Laura’s favorite color was pink. She had beautiful linens, all monogrammed, “LMC”, hand towels, bath towels, small rugs, bedspreads, handkerchiefs, and pillows. Most of her silver was also monogrammed.  

Her public legacy, however, focuses on her great generosity with time and money for her favorite causes: the Red Cross, the Children’s Home, and Boise Junior College. 

During World War II there was a huge hospital at Gowen Field, south of Boise. Mrs. Cunningham sponsored and led a group of women called “The Grey Ladies” under the auspices of the Red Cross. Much like today’s hospital auxiliaries, The Grey Ladies made wounded servicemen comfortable during their rehabilitation stay before they were sent to Europe to fight. Accidents were incurred during local training. 

Laura Cunningham served as a member of the board of the Children’s Home Society of Idaho for over thirty years, continuing the friendship of one of its founding fathers, her own father, C.W. Moore. Laura gave ample donations of time and money, and kept close track of the administrative details, the welfare of individual children, and the activities of the Home. She was an honorary member of the board at the time of her death. 

Boise Junior College was one of her favorite institutions. When she died on August 16, 1963, the president of the college, Eugene B. Chaffee, said:

In the passing of Mrs. J.W. Cunningham, Boise has lost her first lady. She had been a resident of the city for her entire life which covered a span of years roughly that of the city of Boise from the time it was a village of 500 to the present. She grew up with this city, and has given generously to it all her life. Every major cultural and civic organization has felt the support that her hand has provided.  Mrs. Cunningham was not only a lovely lady, she was also a gracious and self-effacing in everything she did. She was young in spirit, flexible in her ideas, and one of the greatest friends of Boise Junior College and the city ever had. She started the movement toward superior pipe organs in Idaho when she gave the J.W. Cunningham Memorial Organ, a decade ago to Boise Junior College. She has given many scholarships to students attending this college during that same period.  The city and the college have lost a great friend and humanitarian. I personally have lost the never failing support she has given to every activity of Boise Junior College. Laura Moore Cunningham had the attributes of a truly great lady. She lived for others. (Quoted in the Idaho Statesman, August 17, 1963.)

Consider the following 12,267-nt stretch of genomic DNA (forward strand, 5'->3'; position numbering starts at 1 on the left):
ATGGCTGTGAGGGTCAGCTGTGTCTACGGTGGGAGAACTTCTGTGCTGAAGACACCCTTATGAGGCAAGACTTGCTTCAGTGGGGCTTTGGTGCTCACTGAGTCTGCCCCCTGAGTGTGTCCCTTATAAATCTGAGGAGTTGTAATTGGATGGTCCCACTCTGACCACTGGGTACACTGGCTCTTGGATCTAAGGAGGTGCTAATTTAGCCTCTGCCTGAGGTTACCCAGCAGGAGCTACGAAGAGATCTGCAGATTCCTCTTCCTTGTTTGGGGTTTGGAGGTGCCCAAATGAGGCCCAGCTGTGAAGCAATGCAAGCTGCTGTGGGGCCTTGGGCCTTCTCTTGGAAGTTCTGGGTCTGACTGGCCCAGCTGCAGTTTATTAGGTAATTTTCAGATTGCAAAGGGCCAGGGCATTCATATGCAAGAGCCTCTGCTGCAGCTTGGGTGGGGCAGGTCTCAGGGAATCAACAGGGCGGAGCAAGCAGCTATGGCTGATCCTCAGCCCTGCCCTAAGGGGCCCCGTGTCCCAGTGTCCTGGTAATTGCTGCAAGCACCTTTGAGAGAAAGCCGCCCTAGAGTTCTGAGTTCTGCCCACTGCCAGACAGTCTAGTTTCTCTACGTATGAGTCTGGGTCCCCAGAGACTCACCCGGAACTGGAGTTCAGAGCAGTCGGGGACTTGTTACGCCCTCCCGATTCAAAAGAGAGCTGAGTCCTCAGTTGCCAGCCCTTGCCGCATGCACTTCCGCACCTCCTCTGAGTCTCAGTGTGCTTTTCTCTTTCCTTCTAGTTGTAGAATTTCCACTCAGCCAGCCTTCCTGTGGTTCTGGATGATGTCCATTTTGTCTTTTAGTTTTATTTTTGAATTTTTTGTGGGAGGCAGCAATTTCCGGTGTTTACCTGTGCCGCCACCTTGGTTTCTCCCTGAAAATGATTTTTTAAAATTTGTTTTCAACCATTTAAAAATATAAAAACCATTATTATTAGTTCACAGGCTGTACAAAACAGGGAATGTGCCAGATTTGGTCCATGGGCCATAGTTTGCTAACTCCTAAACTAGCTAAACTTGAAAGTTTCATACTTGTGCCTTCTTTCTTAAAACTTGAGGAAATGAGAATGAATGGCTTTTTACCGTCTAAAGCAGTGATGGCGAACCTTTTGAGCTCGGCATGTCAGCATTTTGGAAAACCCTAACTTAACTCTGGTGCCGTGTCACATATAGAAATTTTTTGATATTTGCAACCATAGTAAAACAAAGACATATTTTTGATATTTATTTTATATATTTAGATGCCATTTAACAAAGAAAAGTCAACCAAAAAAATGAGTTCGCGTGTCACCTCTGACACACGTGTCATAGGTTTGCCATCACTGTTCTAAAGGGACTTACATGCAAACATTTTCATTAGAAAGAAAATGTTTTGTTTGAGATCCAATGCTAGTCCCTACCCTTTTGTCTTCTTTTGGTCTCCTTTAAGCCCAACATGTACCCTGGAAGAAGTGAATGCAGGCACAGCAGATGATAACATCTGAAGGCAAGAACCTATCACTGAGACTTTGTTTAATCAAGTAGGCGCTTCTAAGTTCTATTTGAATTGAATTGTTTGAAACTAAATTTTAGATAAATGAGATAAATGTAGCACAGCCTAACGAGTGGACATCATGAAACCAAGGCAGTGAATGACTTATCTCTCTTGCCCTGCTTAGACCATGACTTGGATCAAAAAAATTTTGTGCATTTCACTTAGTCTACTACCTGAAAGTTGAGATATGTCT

Her will established the Laura Moore Cunningham Foundation, which continues to give scholarships annually at the College of Idaho and Boise State University and award grants to numerous other causes deemed worthy by its trustees (a niece, a grand-niece, and a grand-nephew). Upon her death, the city of Boise received acreage south of her home where the Laura Moore Cunningham Arboretum was established to grow trees for the city’s parks.

--Carol L. MacGregor (1990)

Laura Belle Moore Cunningham Portrait